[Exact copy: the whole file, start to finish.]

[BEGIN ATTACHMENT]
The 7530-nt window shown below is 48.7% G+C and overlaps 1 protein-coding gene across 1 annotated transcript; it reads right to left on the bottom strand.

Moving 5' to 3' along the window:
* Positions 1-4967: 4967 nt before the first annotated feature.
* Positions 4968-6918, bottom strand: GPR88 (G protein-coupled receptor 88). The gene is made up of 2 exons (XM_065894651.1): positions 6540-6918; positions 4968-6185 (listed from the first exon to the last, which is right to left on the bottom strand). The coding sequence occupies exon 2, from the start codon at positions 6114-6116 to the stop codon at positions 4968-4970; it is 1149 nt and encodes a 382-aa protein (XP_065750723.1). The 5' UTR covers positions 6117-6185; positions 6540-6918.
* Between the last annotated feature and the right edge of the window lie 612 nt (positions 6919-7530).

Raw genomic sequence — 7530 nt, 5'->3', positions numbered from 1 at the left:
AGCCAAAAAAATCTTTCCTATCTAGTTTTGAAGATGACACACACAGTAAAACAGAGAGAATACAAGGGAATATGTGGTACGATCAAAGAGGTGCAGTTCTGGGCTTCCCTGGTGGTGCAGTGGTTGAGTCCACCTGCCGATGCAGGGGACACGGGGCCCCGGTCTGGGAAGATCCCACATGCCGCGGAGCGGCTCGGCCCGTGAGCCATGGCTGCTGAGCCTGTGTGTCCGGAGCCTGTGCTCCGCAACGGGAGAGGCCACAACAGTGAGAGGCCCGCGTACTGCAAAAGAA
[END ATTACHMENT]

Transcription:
The 7530-nt window shown below is 48.7% G+C and overlaps 1 protein-coding gene across 1 annotated transcript; it reads right to left on the bottom strand.

Moving 5' to 3' along the window:
* Positions 1-4967: 4967 nt before the first annotated feature.
* Positions 4968-6918, bottom strand: GPR88 (G protein-coupled receptor 88). The gene is made up of 2 exons (XM_065894651.1): positions 6540-6918; positions 4968-6185 (listed from the first exon to the last, which is right to left on the bottom strand). The coding sequence occupies exon 2, from the start codon at positions 6114-6116 to the stop codon at positions 4968-4970; it is 1149 nt and encodes a 382-aa protein (XP_065750723.1). The 5' UTR covers positions 6117-6185; positions 6540-6918.
* Between the last annotated feature and the right edge of the window lie 612 nt (positions 6919-7530).

Raw genomic sequence — 7530 nt, 5'->3', positions numbered from 1 at the left:
AGCCAAAAAAATCTTTCCTATCTAGTTTTGAAGATGACACACACAGTAAAACAGAGAGAATACAAGGGAATATGTGGTACGATCAAAGAGGTGCAGTTCTGGGCTTCCCTGGTGGTGCAGTGGTTGAGTCCACCTGCCGATGCAGGGGACACGGGGCCCCGGTCTGGGAAGATCCCACATGCCGCGGAGCGGCTCGGCCCGTGAGCCATGGCTGCTGAGCCTGTGTGTCCGGAGCCTGTGCTCCGCAACGGGAGAGGCCACAACAGTGAGAGGCCCGCGTACTGCAAAAGAA